The latter region was the Islamic world’s center of gravity at the time, and it was flourishing culturally and economically. Difficult to imagine, looking at today’s bleak and backwards Stans, stretching from the former Soviet Islamic republics to the Indian Ocean. However, that region was once the world’s most prosperous, with an unrivaled economic, intellectual, and cultural scene. It was the equivalent of today’s California and New York, plus Detroit in Henry Ford’s day, all rolled into one. The Mongols wrecked it on a massive scale.
3. The Mongols’ Devastating Impact on the Islamic Heartland
The first and immediate consequence of the Mongol conquests was a population collapse in the Islamic heartland. Throughout much of the region, the Mongols engaged in wanton massacres, even genocide. Many of those not killed outright starved to death in the howling wastelands left in the conquerors’ wake. Many more, weakened by hunger, fell prey to the waves of epidemic diseases the swept the Medieval world after the Mongols brought the far flung parts of Eurasia into regular contact for the first time.
The Black Death did not only strike Europe: it began in China, and swept through the Islamic world. In that world’s heartland, it encountered a vulnerable population eking a living in a devastated landscape, surrounded by destroyed infrastructure. Then there was the economic impact. The Islamic lands conquered by the Mongols had been economically vibrant, but that vibrancy depended upon a sophisticated infrastructure which the Mongols destroyed. The economic foundation, both agricultural and urban, depended upon a network of underground aqueducts known as qanats. They were demolished by the Mongols.
2. The Destruction of Central Asia’s Economic Foundations
The qanat network transported water from its sources over long distances to more arid locales for use in agriculture, and to satisfy the needs of the region’s teeming cities. The network required regular maintenance and upkeep by skilled workers and engineers, paid for and supervised by a governmental bureaucracy that understood the work’s importance. During the Mongol invasions, many of the qanats were deliberately destroyed, and many of the skilled workers who maintained the water network were either killed, enslaved and taken prisoner, or fled.
The Mongol conquerors had little understanding of or interest in infrastructure projects such as the qanats. So after they settled into their recently conquered realms, the new rulers invested little time, effort, and resources, into the restoration of the ruined underground water system. By the time Mongol rule came to an end centuries later, most of the qanats had been ruined, the engineering and artisan skill sets to restore them to their heyday had been forgotten, and new economic patterns had been established.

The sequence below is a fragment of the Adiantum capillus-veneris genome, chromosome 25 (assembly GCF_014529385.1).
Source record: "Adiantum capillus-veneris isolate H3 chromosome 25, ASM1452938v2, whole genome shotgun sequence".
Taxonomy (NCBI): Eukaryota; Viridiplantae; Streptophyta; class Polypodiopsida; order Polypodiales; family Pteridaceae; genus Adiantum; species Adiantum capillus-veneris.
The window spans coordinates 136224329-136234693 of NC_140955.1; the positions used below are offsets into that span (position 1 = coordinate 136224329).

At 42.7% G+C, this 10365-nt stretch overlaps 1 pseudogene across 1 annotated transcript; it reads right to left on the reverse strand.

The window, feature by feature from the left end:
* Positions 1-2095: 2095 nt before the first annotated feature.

1. The Islamic Heartland Never Recovered From Genghis Khan’s Impact
Yet another significant impact of the Mongol conquest on the Islamic heartland in Central Asia was cultural. The new Mongol rulers differed greatly from their predecessors. They spoke a different language, hailed from a very different culture, and possessed a world view alien to their subjects. In the centuries preceding the Mongol conquest, the Persian parts of the Islamic world had experienced a great cultural flowering. With the patronage of discerning Persian-speaking rulers, literature and poetry reached a peak with figures such as Ferdowsi, who composed Persia’s national epic, the Shah Namah. Mongol rulers, who spoke no Persian, or learned it only haltingly, had little interest in patronizing Persian poets and men of letters.
When they did, they seldom knew enough of the language’s nuance and linguistic intricacy to discern excellence from schlock. As a result, Persian culture went into a centuries-long decline. It was an experience similar to that of the Arabs, who flourished for centuries, only to go into a cultural decline after they came to be dominated by Turks who neither understood nor cared much for their arts and literature. The region never recovered from the adverse impacts of the Mongol invasion. By the time the locals shook off the Mongol yoke, or absorbed and assimilated their conquerors, centuries had passed. During that time, Western Europe had experienced the Renaissance, began the Age of Discovery and Exploration – and took the first steps towards eventual global hegemony. The Islamic world never caught up.
Where Did We Find This Stuff? Some Sources and Further Reading